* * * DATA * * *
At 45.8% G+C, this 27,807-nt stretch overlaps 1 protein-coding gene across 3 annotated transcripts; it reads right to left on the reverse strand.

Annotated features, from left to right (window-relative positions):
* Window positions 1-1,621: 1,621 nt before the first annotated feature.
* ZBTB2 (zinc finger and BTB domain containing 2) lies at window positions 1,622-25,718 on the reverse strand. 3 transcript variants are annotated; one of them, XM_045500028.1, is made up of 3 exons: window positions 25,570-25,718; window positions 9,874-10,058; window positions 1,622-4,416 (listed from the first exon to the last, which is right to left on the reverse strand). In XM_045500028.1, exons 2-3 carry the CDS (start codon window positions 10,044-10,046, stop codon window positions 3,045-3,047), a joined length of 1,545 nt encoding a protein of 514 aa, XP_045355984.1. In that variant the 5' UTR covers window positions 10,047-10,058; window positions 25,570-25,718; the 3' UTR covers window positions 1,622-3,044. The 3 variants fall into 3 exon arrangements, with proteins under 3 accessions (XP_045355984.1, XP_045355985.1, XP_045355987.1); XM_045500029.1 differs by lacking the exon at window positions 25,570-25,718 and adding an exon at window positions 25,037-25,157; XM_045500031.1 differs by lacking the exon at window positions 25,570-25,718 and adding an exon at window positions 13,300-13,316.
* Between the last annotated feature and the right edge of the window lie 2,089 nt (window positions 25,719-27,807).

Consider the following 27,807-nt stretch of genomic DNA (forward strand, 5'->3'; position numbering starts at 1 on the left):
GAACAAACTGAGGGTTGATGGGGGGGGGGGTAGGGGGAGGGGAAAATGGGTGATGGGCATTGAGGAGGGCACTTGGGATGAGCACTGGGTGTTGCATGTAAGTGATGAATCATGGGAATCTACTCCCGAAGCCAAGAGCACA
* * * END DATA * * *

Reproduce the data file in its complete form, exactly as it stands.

At 45.8% G+C, this 27,807-nt stretch overlaps 1 protein-coding gene across 3 annotated transcripts; it reads right to left on the reverse strand.

Annotated features, from left to right (window-relative positions):
* Window positions 1-1,621: 1,621 nt before the first annotated feature.
* ZBTB2 (zinc finger and BTB domain containing 2) lies at window positions 1,622-25,718 on the reverse strand. 3 transcript variants are annotated; one of them, XM_045500028.1, is made up of 3 exons: window positions 25,570-25,718; window positions 9,874-10,058; window positions 1,622-4,416 (listed from the first exon to the last, which is right to left on the reverse strand). In XM_045500028.1, exons 2-3 carry the CDS (start codon window positions 10,044-10,046, stop codon window positions 3,045-3,047), a joined length of 1,545 nt encoding a protein of 514 aa, XP_045355984.1. In that variant the 5' UTR covers window positions 10,047-10,058; window positions 25,570-25,718; the 3' UTR covers window positions 1,622-3,044. The 3 variants fall into 3 exon arrangements, with proteins under 3 accessions (XP_045355984.1, XP_045355985.1, XP_045355987.1); XM_045500029.1 differs by lacking the exon at window positions 25,570-25,718 and adding an exon at window positions 25,037-25,157; XM_045500031.1 differs by lacking the exon at window positions 25,570-25,718 and adding an exon at window positions 13,300-13,316.
* Between the last annotated feature and the right edge of the window lie 2,089 nt (window positions 25,719-27,807).

Consider the following 27,807-nt stretch of genomic DNA (forward strand, 5'->3'; position numbering starts at 1 on the left):
GAACAAACTGAGGGTTGATGGGGGGGGGGGTAGGGGGAGGGGAAAATGGGTGATGGGCATTGAGGAGGGCACTTGGGATGAGCACTGGGTGTTGCATGTAAGTGATGAATCATGGGAATCTACTCCCGAAGCCAAGAGCACA